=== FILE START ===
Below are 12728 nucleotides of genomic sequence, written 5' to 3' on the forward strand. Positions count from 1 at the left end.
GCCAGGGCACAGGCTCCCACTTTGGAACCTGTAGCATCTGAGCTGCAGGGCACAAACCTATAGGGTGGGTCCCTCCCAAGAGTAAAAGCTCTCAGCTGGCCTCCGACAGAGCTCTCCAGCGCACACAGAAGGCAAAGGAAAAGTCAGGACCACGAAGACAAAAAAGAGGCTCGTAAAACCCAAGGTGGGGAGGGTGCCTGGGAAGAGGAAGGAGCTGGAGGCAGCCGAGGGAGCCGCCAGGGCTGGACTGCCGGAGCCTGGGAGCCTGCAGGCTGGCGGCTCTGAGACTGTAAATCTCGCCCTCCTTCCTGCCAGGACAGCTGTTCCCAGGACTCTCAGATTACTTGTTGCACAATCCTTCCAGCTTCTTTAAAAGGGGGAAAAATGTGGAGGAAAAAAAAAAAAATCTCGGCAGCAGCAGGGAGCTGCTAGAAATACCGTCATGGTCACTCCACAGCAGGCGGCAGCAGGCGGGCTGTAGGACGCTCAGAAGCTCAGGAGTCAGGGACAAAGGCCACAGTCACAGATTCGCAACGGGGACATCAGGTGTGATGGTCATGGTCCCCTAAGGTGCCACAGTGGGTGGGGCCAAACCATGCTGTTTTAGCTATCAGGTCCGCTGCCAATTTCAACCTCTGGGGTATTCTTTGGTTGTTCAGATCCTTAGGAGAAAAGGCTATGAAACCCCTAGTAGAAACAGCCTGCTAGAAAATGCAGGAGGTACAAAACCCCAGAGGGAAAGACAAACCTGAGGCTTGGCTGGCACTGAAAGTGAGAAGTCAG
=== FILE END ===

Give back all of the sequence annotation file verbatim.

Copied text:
Below are 12728 nucleotides of genomic sequence, written 5' to 3' on the forward strand. Positions count from 1 at the left end.
GCCAGGGCACAGGCTCCCACTTTGGAACCTGTAGCATCTGAGCTGCAGGGCACAAACCTATAGGGTGGGTCCCTCCCAAGAGTAAAAGCTCTCAGCTGGCCTCCGACAGAGCTCTCCAGCGCACACAGAAGGCAAAGGAAAAGTCAGGACCACGAAGACAAAAAAGAGGCTCGTAAAACCCAAGGTGGGGAGGGTGCCTGGGAAGAGGAAGGAGCTGGAGGCAGCCGAGGGAGCCGCCAGGGCTGGACTGCCGGAGCCTGGGAGCCTGCAGGCTGGCGGCTCTGAGACTGTAAATCTCGCCCTCCTTCCTGCCAGGACAGCTGTTCCCAGGACTCTCAGATTACTTGTTGCACAATCCTTCCAGCTTCTTTAAAAGGGGGAAAAATGTGGAGGAAAAAAAAAAAAATCTCGGCAGCAGCAGGGAGCTGCTAGAAATACCGTCATGGTCACTCCACAGCAGGCGGCAGCAGGCGGGCTGTAGGACGCTCAGAAGCTCAGGAGTCAGGGACAAAGGCCACAGTCACAGATTCGCAACGGGGACATCAGGTGTGATGGTCATGGTCCCCTAAGGTGCCACAGTGGGTGGGGCCAAACCATGCTGTTTTAGCTATCAGGTCCGCTGCCAATTTCAACCTCTGGGGTATTCTTTGGTTGTTCAGATCCTTAGGAGAAAAGGCTATGAAACCCCTAGTAGAAACAGCCTGCTAGAAAATGCAGGAGGTACAAAACCCCAGAGGGAAAGACAAACCTGAGGCTTGGCTGGCACTGAAAGTGAGAAGTCAG